One of the reasons that Thea’s patterns are such a pleasure to knit is due to her thorough testing process. Several knitters work up a range of sizes of the pattern (in this case there are a total of 9 options) to ensure that there are no mistakes or surprises. Many of Thea’s test knitters chose to work up the pattern in several colors of Spinnery Mewesic, and we thought that you’d enjoy taking a look at how the sweater looks in a variety of colors.
Sandy used Passionate Kisses to make her sweater. Sandy shared her thoughts about the yarn in her project notes, “THE perfect pairing for this sweater pattern – I couldn’t stop taking close-up pics because I absolutely adore the little yellow flicks of color in the yarn!
I’m already looking through my stash, thinking about knitting another Greenbriar in another color – its’s just the perfect sweater pattern – – easily customizable, a fun lace and cable pattern, and then gorgeous stockinette to show off a tweedy yarn.”
Both Kim and Glenna used Purple Haze for their sweaters. Kim modified the length of her sleeves and added a bit of delicate lace from another of Thea’s patterns: Eradour!
Bonnie used Blue Bayou to create a wardrobe classic in the perfect shade of washed denim. “This is one of my favorite cardigans to date! The back lace/cable looks difficult but really isn’t … Mewesic is one of my favorite yarns; I used it for my Ommegang and over a year later there is not a pill to be found.” (Ommegang is a cowl necked pullover of Thea’s design that can also be knit up beautifully in Mewesic.)
With a baker’s dozen of colors to choose from, we hope that you’ll find the perfect shade to work with to make a Greenbriar cardigan of your own. We are all eager to have one; our spinner Larisa has a Mean Mr. Mustard version on her needles and Maureen is working on one in Atlantis.
And for our readers and friends, Thea’s provided a special discount code to be used on Ravelry for $1 discount off of her Greenbriar pattern that is active until midnight Friday July 15th. Simply type in GMS when you check out, and you’ll receive Thea’s little gift!
We look forward to seeing more finished cardigans on Ravelry and hope to find yours among them!
As the first skeins of Lana moved through production, Maureen began envisioning a gradient version of this 100% wool fingering weight yarn.
With faded vintage cotton fabrics in mind, Maureen worked with Laurie on a blended yarn that combined increasing amounts of bale dyed wool to undyed fiber to create a very gradual gradient that extends over hundreds of yards.
Since the color change is so gradual, we decided to offer the yarn in a three skein bundle that includes all three different shades of color. This means that you’ll have 1200 yards of beautifully elastic lofty yarn to play with for all kinds of light weight projects.
The yarn works well at a wide range of gauges. Kate has used a US 3 for roughly 6 stitches per inch and Maureen has been using a US 7 and achieved a lush 4 1/2 stitches per inch.
Maureen cast on without delay and has already created a new Spinnery pattern that features the soft blue Dungarees yarn: Jordache — named for the acid washed skinny jeans we all tried to squeeze into in the 80’s.
Summertime is perfect for fond nostalgia, and what better way to re-invent a retro fashion trend, than to give it a new spin that makes it more wearable and more useful. This generous shawl features a comforting elasticity that makes wearing it feel like a soft embrace. (A far more pleasant experience than wriggling into our favorite jeans from High School).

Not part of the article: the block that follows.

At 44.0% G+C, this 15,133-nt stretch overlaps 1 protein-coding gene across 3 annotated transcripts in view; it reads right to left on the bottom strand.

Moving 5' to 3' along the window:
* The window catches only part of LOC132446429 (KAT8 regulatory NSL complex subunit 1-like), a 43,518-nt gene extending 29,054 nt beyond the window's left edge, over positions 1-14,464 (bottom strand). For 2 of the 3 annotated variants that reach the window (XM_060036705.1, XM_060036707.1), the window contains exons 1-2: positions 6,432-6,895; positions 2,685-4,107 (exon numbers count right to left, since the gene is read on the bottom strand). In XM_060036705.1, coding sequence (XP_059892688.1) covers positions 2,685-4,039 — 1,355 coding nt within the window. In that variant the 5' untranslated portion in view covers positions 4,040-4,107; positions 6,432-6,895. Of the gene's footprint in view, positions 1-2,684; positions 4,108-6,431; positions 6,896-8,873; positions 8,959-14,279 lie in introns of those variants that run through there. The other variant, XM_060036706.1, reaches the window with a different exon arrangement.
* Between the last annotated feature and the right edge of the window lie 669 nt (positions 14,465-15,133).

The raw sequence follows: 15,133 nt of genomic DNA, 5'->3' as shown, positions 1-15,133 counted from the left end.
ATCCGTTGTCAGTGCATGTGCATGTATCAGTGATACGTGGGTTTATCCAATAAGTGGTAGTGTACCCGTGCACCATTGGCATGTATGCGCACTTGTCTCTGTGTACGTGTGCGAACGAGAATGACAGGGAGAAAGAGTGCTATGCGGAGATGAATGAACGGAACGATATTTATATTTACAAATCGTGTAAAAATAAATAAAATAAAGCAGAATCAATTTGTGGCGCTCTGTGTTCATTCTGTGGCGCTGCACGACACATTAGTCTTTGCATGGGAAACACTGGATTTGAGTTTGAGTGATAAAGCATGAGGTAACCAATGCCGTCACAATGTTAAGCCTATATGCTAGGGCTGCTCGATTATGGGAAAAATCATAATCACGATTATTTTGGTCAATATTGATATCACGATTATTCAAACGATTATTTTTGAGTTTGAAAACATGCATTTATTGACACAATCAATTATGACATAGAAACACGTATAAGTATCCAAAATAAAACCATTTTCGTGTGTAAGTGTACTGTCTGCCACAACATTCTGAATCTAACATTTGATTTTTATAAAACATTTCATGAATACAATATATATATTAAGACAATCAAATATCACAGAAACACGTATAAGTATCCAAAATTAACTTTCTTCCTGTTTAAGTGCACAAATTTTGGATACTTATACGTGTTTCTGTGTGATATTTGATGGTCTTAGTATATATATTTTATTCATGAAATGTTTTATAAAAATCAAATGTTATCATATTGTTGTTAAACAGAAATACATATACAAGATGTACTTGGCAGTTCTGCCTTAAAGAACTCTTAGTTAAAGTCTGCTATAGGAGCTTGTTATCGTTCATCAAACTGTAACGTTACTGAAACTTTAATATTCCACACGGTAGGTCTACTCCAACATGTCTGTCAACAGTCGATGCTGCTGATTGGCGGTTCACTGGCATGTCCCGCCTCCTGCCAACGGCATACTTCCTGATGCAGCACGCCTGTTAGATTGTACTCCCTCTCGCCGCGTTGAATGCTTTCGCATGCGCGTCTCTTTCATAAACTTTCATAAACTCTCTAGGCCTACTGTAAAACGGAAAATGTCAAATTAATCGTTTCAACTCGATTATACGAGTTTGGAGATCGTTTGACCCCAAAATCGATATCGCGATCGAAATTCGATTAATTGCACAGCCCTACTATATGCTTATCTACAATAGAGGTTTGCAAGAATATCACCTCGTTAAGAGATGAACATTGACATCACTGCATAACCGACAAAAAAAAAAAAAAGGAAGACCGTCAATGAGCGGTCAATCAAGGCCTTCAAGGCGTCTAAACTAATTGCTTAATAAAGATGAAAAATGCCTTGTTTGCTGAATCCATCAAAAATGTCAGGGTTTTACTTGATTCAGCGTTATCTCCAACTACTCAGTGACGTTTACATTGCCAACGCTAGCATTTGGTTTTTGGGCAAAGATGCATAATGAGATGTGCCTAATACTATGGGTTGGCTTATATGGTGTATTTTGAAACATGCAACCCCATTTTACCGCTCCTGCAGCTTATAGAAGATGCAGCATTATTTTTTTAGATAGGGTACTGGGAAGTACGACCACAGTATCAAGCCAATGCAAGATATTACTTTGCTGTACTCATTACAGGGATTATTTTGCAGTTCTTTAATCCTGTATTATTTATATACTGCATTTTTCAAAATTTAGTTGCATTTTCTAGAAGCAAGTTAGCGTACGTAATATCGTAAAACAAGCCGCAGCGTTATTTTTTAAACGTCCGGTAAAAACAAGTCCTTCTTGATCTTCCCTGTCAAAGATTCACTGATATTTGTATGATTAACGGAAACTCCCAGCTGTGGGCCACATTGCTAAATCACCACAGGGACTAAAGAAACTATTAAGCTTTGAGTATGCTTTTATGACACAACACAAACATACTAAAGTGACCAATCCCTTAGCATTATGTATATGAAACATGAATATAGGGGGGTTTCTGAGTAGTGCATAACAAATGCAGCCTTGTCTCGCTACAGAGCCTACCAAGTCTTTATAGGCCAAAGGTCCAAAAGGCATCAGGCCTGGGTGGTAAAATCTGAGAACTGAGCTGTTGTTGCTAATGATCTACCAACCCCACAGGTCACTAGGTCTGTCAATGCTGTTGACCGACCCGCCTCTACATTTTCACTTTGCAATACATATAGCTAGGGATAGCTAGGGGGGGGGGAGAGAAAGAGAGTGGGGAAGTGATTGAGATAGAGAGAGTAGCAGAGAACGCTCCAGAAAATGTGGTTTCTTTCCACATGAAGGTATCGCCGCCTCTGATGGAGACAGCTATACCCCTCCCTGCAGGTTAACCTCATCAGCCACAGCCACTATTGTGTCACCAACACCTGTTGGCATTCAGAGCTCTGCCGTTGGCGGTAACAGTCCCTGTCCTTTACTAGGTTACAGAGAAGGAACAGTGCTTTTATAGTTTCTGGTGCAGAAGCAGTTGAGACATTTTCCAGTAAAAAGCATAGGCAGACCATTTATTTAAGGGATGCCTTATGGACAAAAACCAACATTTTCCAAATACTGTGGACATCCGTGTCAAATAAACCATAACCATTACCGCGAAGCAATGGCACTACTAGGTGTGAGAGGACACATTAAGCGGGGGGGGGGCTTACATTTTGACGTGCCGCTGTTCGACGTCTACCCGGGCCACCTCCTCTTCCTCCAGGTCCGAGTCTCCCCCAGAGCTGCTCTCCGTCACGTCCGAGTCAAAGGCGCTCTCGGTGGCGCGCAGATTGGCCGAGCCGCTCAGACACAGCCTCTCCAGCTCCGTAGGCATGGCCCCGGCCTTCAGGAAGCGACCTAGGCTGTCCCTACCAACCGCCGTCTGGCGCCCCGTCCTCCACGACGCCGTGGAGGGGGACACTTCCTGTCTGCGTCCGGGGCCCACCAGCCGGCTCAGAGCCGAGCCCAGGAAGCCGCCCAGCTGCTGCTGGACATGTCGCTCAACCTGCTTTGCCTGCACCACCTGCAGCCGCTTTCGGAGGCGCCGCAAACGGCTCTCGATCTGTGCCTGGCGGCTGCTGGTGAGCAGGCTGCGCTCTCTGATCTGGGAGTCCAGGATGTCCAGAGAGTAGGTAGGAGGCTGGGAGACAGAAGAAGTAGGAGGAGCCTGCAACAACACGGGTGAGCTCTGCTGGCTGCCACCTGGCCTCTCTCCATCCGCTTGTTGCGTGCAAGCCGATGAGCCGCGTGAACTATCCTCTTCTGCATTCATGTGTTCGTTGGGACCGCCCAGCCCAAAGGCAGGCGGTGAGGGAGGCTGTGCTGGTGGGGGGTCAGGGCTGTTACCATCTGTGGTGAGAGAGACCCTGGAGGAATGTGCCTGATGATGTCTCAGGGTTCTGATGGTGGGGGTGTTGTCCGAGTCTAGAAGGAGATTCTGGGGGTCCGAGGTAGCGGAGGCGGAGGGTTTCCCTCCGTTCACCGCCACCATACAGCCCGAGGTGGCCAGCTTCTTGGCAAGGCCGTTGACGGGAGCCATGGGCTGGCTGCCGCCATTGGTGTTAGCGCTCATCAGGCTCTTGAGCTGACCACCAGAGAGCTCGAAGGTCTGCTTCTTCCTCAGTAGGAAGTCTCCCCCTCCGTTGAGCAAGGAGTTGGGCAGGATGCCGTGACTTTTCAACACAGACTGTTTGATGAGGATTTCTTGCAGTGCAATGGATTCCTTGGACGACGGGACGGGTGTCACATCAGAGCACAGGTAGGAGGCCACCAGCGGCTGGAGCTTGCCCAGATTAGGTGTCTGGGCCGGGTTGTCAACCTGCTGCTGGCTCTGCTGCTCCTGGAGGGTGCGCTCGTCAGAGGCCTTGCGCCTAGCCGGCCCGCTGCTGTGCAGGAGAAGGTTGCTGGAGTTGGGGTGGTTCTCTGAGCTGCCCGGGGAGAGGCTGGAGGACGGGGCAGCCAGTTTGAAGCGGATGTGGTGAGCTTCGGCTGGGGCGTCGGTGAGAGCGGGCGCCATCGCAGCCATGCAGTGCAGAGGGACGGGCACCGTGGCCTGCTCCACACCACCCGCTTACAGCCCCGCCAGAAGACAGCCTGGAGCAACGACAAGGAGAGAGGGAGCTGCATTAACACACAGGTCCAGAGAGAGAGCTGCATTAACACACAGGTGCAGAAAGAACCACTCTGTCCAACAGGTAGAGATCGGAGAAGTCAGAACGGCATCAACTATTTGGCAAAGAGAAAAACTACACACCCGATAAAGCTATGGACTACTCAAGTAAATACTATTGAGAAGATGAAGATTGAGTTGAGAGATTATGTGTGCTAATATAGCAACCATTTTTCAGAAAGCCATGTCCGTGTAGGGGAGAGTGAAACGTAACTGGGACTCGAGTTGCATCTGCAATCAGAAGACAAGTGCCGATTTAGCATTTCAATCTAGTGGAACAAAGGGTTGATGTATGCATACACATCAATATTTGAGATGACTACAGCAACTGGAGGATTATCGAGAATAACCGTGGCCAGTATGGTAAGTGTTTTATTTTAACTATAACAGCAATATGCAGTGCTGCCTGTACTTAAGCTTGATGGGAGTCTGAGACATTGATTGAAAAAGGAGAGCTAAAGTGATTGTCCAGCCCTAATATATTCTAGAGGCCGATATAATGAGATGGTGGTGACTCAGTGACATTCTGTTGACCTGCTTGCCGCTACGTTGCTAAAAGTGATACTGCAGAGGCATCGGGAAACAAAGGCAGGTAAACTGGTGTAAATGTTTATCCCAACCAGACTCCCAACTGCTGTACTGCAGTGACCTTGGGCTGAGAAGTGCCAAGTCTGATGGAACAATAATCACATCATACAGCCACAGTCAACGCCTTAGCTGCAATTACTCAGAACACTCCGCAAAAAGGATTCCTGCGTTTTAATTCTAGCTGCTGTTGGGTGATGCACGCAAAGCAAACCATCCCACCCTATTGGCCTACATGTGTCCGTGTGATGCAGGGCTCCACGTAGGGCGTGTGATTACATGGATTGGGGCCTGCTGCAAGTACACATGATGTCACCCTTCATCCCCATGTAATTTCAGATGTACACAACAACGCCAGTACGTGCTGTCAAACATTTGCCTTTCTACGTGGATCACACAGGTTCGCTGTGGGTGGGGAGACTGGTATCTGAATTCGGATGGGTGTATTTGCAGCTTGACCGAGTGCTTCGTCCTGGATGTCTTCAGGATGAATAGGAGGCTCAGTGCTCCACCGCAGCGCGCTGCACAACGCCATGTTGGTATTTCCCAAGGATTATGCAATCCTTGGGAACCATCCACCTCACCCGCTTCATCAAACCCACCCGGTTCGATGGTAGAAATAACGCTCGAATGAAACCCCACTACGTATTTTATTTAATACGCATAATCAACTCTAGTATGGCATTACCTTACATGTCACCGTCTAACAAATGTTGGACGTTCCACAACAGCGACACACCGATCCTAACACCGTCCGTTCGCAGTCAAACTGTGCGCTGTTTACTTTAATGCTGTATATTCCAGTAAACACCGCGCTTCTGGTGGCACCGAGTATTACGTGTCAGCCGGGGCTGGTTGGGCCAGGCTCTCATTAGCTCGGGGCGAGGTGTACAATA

Maureen’s pattern is beautifully charted for easy success. The large sections of repeated texture make it readily memorized; it could be a perfect project for travel knitting. We hope that your summer holidays give you plenty of time for relaxed stitching.
This week Kristin Tendyke’s new Goblet Cardigan has been pre-released by the folks at Interweave. This pattern is part of a collection from the designers featured in the upcoming Fall edition of Love of Knitting. We love the classic lines of this sweater.
The Goblet Cardigan has a generous range of sizing options from 30¾ to 53½” bust circumference, buttoned. (the sweater shown above measures 38¼”; modeled with ¼” of positive ease.)
This classic cardigan uses the same Juniper Cotton Comfort yarn you saw featured here a few weeks ago when we announced the arrival of Maureen Clark’s new Coming up Spring cardigan. (the sweater shown below measures 44″; modeled with 9″ of positive ease.)
Both patterns can be knit up with between 7-11 skeins of the delightful soft and bouncy blend of 80% wool and 20% cotton. The tweedy blend of fibers makes the stockinette sections of both sweaters come alive with interesting texture. And both feature delicate lace details that make each of these sweaters more feminine and fun to knit.
Meghan is shown with another version of the Coming Up Spring Cardigan knit at the 36″ bust size with 1½” of positive ease. Her sweater features the Suede color of Cotton Comfort. As you can see, knitting the pattern with less positive ease results in a very different fit that you may find more appealing.
We’re delighted to have a choice of patterns to play with this summer that can be worked up so beautifully in our favorite summer DK weight yarn; and hope that you’ll take a closer look at both of these projects for a wearable work of art of your own!
To accompany the new yarns that we’ve been working on this Spring, we have several new patterns releasing this week that we are very eager to share with you.
All of these new patterns will be making their debut at the Maryland Sheep & Wool Festival in Friendship, MD this weekend. We hope that you’ll have a chance to visit our booth there to see these samples in person!
The first is a beautifully practical layering cardigan designed by Maureen Clark. Coming Up Spring is knit up with Cotton Comfort for a lighter weight summer sweater. We love having sweaters like this one to transition us through April and May when temperatures tend to vary from day to day and occassionally from hour to hour!
The pattern is knit flat in one piece from the bottom-up. The sleeves are worked separately and seamed in during finishing.
The delicate botanical lace that runs along the bottom border of the sweater as well as cuffs is our favorite part of this feminine design.